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DWP's Commitment to the Owens Valley

September 13, 2002

The city of Los Angeles, contrary to the implication of your Sept. 7 editorial, "Aussie Water Lesson," remains committed to the environmental restoration of the Owens Valley. About one-third of the water from the eastern Sierra that has traditionally been available to and historically met the water needs of the city has been reallocated for mitigating the environmental impacts of the city's operations. This has been made possible by the outstanding water conservation efforts of the residents of Los Angeles.

The parties in Inyo County need to have a similar commitment to the terms of the Inyo-L.A. water agreement, which recognizes the legitimate needs of Los Angeles for water that does not negatively impact the environment. Under the terms of the memorandum of understanding with Inyo County and other parties, after re-watering the Owens River, L.A. is entitled to recover the water that reaches the delta of the Owens Lake to meet the needs of its citizens.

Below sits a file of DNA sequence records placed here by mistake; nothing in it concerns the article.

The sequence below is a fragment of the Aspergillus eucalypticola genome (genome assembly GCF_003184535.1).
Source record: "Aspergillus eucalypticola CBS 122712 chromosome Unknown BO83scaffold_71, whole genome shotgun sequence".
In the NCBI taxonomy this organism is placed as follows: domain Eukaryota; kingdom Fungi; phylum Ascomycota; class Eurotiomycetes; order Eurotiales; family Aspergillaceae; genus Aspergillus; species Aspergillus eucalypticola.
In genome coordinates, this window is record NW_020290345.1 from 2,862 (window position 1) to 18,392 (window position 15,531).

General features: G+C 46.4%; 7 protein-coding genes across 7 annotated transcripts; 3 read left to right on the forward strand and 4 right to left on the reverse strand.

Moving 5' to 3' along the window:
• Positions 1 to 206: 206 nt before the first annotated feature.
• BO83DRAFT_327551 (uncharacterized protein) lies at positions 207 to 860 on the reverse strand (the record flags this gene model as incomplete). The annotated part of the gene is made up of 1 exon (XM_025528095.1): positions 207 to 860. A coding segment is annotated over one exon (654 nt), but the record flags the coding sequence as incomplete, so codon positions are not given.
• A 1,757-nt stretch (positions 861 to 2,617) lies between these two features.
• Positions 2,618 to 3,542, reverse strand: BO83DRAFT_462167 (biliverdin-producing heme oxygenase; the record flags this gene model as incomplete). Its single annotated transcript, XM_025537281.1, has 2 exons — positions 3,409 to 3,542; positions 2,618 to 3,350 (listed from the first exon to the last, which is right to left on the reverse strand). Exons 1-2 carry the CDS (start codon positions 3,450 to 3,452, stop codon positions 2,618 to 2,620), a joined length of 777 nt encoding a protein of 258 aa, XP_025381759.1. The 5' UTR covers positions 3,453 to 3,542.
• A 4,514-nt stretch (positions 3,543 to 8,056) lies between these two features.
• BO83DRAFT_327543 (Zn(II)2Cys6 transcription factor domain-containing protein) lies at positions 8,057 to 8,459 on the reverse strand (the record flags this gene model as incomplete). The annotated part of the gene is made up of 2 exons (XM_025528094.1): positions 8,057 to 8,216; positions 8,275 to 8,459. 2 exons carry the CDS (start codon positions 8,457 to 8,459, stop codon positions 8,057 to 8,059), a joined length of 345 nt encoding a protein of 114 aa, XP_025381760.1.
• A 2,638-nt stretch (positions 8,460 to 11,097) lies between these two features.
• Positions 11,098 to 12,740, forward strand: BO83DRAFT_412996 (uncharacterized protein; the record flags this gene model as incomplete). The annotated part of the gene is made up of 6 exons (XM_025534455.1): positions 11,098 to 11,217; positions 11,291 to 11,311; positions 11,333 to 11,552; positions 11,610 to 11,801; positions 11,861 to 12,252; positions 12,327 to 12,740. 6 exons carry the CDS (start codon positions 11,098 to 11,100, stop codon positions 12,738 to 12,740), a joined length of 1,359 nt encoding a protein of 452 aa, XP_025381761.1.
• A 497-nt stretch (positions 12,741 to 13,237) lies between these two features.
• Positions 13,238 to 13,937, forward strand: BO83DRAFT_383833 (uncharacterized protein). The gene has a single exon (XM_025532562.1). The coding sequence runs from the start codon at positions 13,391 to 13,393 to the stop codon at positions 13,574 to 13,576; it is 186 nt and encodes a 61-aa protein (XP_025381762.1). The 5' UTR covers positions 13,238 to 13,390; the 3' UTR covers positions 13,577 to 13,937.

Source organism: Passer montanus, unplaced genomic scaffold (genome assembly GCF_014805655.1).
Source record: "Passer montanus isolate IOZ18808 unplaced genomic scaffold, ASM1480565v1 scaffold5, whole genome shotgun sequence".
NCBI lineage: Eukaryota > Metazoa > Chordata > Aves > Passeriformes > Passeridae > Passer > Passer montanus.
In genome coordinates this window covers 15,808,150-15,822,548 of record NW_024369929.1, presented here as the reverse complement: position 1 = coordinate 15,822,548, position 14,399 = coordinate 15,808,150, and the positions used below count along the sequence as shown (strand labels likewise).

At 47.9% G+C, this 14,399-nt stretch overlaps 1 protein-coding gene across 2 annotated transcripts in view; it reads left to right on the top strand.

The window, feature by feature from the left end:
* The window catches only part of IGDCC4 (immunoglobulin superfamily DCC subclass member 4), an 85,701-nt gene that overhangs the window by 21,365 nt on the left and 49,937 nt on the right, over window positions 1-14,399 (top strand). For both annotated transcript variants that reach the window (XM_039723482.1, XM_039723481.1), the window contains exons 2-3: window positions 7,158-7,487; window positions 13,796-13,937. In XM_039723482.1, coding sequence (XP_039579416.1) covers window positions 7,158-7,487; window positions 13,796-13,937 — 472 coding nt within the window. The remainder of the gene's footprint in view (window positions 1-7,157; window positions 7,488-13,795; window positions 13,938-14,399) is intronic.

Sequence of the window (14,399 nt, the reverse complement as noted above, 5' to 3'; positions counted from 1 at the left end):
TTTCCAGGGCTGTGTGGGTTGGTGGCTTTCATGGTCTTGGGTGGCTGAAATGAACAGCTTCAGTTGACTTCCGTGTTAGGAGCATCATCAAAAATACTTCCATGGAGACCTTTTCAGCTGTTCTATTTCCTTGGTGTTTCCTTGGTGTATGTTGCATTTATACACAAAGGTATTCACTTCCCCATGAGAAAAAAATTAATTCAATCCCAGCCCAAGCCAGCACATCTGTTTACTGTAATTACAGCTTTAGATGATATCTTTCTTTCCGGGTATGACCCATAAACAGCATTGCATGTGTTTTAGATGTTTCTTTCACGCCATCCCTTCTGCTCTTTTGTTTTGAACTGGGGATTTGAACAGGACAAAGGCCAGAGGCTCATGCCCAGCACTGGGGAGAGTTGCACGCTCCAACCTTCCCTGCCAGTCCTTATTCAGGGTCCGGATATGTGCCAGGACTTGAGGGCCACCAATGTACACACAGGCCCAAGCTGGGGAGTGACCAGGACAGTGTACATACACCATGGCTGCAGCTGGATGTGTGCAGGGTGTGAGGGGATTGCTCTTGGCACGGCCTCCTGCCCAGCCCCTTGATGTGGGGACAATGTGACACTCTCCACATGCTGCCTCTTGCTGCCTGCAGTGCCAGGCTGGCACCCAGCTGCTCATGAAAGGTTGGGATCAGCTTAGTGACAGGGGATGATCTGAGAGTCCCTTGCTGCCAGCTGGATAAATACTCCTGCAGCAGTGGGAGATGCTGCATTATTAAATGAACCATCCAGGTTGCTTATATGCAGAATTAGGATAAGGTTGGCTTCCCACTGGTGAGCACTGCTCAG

The size of the pumping station that will return unused water to the Los Angeles Aqueduct should be a nonissue, as the quantity of water that could be pumped even by a larger pump station is small, relative to the city's Owens Valley operations. Los Angeles has offered to install a smaller pumping station, subject to receiving a quantity of water equal to that which may pass the station from unallocated water that is designated for environmental purposes under the Inyo-L.A. agreement.

The parties should accept this offer and allow the city to move ahead with implementation of the Owens River re-watering without forcing the issue to a court resolution.

Dominick W. Rubalcava

Board Vice President

Los Angeles DWP

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